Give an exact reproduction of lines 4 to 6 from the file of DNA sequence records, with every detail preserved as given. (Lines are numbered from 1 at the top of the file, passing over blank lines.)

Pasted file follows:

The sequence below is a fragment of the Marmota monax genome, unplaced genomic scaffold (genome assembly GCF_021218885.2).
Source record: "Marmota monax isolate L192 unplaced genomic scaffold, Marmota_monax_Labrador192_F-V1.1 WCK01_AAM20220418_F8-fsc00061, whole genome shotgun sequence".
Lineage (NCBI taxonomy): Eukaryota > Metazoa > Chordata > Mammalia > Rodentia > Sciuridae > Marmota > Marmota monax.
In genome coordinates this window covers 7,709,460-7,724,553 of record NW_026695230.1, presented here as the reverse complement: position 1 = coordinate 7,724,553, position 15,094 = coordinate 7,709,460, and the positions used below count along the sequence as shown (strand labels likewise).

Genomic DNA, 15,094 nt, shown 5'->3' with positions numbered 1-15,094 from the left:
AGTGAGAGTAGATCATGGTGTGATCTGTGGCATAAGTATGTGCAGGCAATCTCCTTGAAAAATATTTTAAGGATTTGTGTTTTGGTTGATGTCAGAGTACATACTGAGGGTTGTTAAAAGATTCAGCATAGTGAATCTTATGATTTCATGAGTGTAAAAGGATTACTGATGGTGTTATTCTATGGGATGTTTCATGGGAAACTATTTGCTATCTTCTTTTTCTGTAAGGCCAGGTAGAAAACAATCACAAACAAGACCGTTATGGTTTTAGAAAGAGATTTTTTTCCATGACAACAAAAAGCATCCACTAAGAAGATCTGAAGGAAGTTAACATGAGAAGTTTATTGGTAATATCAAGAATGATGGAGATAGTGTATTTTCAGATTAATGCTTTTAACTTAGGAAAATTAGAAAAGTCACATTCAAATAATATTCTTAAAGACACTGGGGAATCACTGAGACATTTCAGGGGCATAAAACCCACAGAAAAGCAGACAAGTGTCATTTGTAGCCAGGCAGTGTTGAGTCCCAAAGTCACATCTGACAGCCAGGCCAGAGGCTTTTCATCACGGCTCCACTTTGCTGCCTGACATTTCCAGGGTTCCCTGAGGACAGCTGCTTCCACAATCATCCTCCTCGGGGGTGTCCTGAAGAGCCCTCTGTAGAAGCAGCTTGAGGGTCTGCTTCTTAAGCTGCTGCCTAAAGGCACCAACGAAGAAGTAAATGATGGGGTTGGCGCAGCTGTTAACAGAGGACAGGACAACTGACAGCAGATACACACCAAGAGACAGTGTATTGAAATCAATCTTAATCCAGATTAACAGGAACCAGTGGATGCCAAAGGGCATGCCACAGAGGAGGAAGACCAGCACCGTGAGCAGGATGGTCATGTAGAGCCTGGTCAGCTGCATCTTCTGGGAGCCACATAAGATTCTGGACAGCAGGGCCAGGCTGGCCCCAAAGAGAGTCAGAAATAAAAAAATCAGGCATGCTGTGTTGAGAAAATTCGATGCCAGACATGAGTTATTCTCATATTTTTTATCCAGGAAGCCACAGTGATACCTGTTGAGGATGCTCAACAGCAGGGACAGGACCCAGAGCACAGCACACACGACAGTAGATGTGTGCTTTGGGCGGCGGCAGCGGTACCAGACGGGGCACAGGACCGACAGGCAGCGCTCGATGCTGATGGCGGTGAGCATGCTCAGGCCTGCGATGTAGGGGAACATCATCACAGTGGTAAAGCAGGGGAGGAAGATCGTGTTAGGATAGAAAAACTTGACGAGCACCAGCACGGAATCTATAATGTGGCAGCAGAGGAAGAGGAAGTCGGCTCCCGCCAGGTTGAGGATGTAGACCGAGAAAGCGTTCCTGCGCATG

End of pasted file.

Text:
In genome coordinates this window covers 7,709,460-7,724,553 of record NW_026695230.1, presented here as the reverse complement: position 1 = coordinate 7,724,553, position 15,094 = coordinate 7,709,460, and the positions used below count along the sequence as shown (strand labels likewise).

Genomic DNA, 15,094 nt, shown 5'->3' with positions numbered 1-15,094 from the left:
AGTGAGAGTAGATCATGGTGTGATCTGTGGCATAAGTATGTGCAGGCAATCTCCTTGAAAAATATTTTAAGGATTTGTGTTTTGGTTGATGTCAGAGTACATACTGAGGGTTGTTAAAAGATTCAGCATAGTGAATCTTATGATTTCATGAGTGTAAAAGGATTACTGATGGTGTTATTCTATGGGATGTTTCATGGGAAACTATTTGCTATCTTCTTTTTCTGTAAGGCCAGGTAGAAAACAATCACAAACAAGACCGTTATGGTTTTAGAAAGAGATTTTTTTCCATGACAACAAAAAGCATCCACTAAGAAGATCTGAAGGAAGTTAACATGAGAAGTTTATTGGTAATATCAAGAATGATGGAGATAGTGTATTTTCAGATTAATGCTTTTAACTTAGGAAAATTAGAAAAGTCACATTCAAATAATATTCTTAAAGACACTGGGGAATCACTGAGACATTTCAGGGGCATAAAACCCACAGAAAAGCAGACAAGTGTCATTTGTAGCCAGGCAGTGTTGAGTCCCAAAGTCACATCTGACAGCCAGGCCAGAGGCTTTTCATCACGGCTCCACTTTGCTGCCTGACATTTCCAGGGTTCCCTGAGGACAGCTGCTTCCACAATCATCCTCCTCGGGGGTGTCCTGAAGAGCCCTCTGTAGAAGCAGCTTGAGGGTCTGCTTCTTAAGCTGCTGCCTAAAGGCACCAACGAAGAAGTAAATGATGGGGTTGGCGCAGCTGTTAACAGAGGACAGGACAACTGACAGCAGATACACACCAAGAGACAGTGTATTGAAATCAATCTTAATCCAGATTAACAGGAACCAGTGGATGCCAAAGGGCATGCCACAGAGGAGGAAGACCAGCACCGTGAGCAGGATGGTCATGTAGAGCCTGGTCAGCTGCATCTTCTGGGAGCCACATAAGATTCTGGACAGCAGGGCCAGGCTGGCCCCAAAGAGAGTCAGAAATAAAAAAATCAGGCATGCTGTGTTGAGAAAATTCGATGCCAGACATGAGTTATTCTCATATTTTTTATCCAGGAAGCCACAGTGATACCTGTTGAGGATGCTCAACAGCAGGGACAGGACCCAGAGCACAGCACACACGACAGTAGATGTGTGCTTTGGGCGGCGGCAGCGGTACCAGACGGGGCACAGGACCGACAGGCAGCGCTCGATGCTGATGGCGGTGAGCATGCTCAGGCCTGCGATGTAGGGGAACATCATCACAGTGGTAAAGCAGGGGAGGAAGATCGTGTTAGGATAGAAAAACTTGACGAGCACCAGCACGGAATCTATAATGTGGCAGCAGAGGAAGAGGAAGTCGGCTCCCGCCAGGTTGAGGATGTAGACCGAGAAAGCGTTCCTGCGCATG